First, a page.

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Groups put geography back on the blackboard.

Once an integral part of lesson plans, geography has lost its direction within the U.S. school curriculum. Most Americans 18-24 years old can't locate the United Kingdom or Japan on a blank world map, reveals a 1988 Gallup poll. These adults came in dead last among 10 countries tested in geography.

To reverse the alarming trend, parents and educators have joined forces with associations. Some efforts to revitalize geography teaching are small and local. Others are multimillion-dollar programs like the effort launched by the National Geographic Society (NGS), Washington, D.C. After decades of decline, geography instruction is making a comeback.

Sparking new interest. NGS created an education foundation in 1988--securing a permanent source of funds--to arm the nation's teachers with know-how and confidence to tackle the subject of geography. The foundation provides up to $50,000 in matching funds annually to geographic alliances in each state, the District of Columbia, and Puerto Rico--a growing grass-roots exchange network of geography teachers and professional geographers. The matching grants create an incentive for state education policymakers to bolster geography instruction in their schools.

NGS provides intensive teacher training in geography. Teachers in summer institutes return to their schools with maps, atlases, videos, computer software, and other educational aids. NGS holds alliance workshops for teachers; sends a newsletter with ready-to-use lesson plans; conducts the National Geographic Bee; and publishes educational packets to promote Geography Awareness Week, celebrated this year November 14-20.

Teaming with ideas. Four major geography associations have joined forces for the Geographic Education National Implementation Project. This historic cooperative effort aims to restore geography education by upgrading the K-12 curricula, teacher certification, and instructional materials. GENIP partners include NGS, the American Geographical Society, New York City, the Association of American Geographers (AAG), Washington, D.C., and the National Council for Geographic Education (NCGE), Indiana, Pennsylvania. The four associations are presently collaborating on geography education standards for grade-by-grade performance and curriculum content--to be released next year--that school districts can voluntarily adopt.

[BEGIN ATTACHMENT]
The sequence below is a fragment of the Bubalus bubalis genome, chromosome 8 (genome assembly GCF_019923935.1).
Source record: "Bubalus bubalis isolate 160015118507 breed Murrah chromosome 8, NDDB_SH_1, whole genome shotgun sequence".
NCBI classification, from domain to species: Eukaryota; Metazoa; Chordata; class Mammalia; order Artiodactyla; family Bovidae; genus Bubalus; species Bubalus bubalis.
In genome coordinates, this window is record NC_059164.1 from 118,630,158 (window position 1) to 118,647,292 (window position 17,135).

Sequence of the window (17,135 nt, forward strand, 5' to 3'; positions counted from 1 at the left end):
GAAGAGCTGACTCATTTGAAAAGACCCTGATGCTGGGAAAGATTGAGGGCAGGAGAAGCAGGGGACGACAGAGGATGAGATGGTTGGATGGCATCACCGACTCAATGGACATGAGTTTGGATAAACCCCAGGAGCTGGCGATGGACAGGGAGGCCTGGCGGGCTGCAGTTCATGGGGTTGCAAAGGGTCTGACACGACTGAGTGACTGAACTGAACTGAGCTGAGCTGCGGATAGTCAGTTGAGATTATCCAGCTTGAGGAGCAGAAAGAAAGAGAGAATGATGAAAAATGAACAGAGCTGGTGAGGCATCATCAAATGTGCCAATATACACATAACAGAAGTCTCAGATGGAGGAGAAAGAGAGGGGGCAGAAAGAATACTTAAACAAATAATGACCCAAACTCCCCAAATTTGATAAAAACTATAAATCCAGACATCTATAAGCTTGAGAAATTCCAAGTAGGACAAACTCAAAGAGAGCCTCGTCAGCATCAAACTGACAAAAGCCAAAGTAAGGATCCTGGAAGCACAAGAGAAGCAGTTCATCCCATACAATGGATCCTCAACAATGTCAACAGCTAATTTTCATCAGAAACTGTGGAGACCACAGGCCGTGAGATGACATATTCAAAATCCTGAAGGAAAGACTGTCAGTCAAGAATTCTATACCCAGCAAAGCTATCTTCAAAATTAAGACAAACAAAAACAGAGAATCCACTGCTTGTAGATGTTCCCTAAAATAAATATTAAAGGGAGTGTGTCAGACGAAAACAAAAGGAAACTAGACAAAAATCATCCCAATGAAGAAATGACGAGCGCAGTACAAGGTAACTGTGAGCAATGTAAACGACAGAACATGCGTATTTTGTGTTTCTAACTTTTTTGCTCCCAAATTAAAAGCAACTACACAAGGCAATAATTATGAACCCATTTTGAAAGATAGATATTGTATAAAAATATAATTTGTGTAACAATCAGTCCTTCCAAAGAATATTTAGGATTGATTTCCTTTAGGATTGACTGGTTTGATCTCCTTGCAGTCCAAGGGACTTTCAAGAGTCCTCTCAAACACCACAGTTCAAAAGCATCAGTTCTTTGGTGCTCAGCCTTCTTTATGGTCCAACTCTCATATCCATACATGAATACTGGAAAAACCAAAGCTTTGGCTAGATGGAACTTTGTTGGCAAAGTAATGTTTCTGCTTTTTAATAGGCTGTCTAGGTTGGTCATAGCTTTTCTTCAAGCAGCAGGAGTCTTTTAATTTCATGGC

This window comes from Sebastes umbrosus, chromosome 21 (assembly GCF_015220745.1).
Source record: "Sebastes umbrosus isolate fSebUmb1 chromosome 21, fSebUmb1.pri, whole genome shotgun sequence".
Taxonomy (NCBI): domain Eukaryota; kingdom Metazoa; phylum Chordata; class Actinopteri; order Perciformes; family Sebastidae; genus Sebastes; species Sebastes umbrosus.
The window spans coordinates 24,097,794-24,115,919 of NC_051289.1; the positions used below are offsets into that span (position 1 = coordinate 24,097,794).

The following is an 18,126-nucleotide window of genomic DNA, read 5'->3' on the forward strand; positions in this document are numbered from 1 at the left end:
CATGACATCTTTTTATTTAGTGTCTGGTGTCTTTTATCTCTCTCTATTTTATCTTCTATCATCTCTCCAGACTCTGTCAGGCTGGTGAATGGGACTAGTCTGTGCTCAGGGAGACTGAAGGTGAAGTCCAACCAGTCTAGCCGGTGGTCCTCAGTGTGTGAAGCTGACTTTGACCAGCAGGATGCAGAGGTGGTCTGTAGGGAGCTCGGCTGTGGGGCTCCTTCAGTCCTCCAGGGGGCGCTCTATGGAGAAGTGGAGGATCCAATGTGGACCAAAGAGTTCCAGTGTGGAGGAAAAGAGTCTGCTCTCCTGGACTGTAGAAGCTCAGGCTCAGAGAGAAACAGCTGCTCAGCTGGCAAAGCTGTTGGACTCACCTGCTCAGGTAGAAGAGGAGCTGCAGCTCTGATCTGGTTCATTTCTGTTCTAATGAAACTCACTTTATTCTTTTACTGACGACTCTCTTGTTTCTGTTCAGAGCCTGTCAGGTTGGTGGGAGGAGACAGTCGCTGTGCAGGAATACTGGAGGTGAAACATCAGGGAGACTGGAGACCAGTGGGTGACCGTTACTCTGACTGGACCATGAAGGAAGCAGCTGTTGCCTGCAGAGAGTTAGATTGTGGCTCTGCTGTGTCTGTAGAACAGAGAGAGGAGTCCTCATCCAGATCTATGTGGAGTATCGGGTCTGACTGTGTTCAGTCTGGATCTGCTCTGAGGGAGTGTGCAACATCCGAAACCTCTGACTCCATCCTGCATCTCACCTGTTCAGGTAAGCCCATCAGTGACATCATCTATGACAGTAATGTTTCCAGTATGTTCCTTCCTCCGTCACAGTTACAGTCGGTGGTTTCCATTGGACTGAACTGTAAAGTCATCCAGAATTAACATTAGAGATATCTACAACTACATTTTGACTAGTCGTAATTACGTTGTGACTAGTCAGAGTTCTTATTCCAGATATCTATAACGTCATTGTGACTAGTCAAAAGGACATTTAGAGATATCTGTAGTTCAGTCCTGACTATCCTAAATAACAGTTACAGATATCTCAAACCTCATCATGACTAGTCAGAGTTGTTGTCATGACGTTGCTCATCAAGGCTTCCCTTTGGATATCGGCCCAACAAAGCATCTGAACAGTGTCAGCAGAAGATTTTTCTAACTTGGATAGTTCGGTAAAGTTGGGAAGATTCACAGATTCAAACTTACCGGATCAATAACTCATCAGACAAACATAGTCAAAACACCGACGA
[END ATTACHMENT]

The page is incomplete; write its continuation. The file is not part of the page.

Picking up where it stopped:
Each group has launched innovative programs of its own to help students and teachers think more globally. NCGE administers a National Geographic Olympiad, for example, which involves team competitions in geography for grades 2-12. AAG members are developing creative curriculum materials called ARGUS (Activities and Readings in the Geography of the United States), a new approach integrating textbook and hands-on learning. The ARGUS project will include curriculum-material exchanges with Russian and Japanese geographers.

Postcard fun. Not every program needs a million-dollar budget. The Post Card Distributors Association of North America, Baltimore, a small trade association with limited resources, created an exciting "Teach Them With Post Cards" program for grades 3-6. PCDANA volunteers designed a comprehensive teaching kit--at very little expense--with weeklong lesson plans. Children use maps to locate the scenic sites depicted on the card pictures. The learning aid has become popular with students and teachers throughout the country.
COPYRIGHT 1993 American Society of Association Executives
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Copyright 1993, Gale Group. All rights reserved. Gale Group is a Thomson Corporation Company.

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Publication:Association Management
Date:Oct 1, 1993
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